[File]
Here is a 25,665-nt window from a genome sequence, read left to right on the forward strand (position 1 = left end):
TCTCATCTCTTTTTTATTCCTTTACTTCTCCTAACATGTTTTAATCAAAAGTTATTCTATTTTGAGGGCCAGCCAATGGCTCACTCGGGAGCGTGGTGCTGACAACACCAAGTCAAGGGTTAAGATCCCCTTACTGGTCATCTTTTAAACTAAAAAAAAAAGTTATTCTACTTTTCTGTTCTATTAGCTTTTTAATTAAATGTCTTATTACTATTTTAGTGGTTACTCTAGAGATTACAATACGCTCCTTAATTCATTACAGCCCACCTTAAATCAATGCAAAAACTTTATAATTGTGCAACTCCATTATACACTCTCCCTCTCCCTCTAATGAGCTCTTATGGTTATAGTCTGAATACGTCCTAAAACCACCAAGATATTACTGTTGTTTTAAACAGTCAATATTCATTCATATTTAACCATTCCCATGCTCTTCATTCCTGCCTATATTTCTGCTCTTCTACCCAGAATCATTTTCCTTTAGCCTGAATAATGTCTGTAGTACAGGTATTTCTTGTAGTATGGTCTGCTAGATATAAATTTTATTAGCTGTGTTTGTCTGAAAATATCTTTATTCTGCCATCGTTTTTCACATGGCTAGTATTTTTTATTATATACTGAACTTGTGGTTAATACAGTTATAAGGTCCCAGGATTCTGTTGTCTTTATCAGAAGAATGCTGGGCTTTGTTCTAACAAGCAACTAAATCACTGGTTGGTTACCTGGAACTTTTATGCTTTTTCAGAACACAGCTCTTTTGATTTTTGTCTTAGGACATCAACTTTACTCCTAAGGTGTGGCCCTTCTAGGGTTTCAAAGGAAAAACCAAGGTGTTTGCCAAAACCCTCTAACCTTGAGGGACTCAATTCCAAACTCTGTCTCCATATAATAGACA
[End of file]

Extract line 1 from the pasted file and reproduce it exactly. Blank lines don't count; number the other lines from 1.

Here is a 25,665-nt window from a genome sequence, read left to right on the forward strand (position 1 = left end):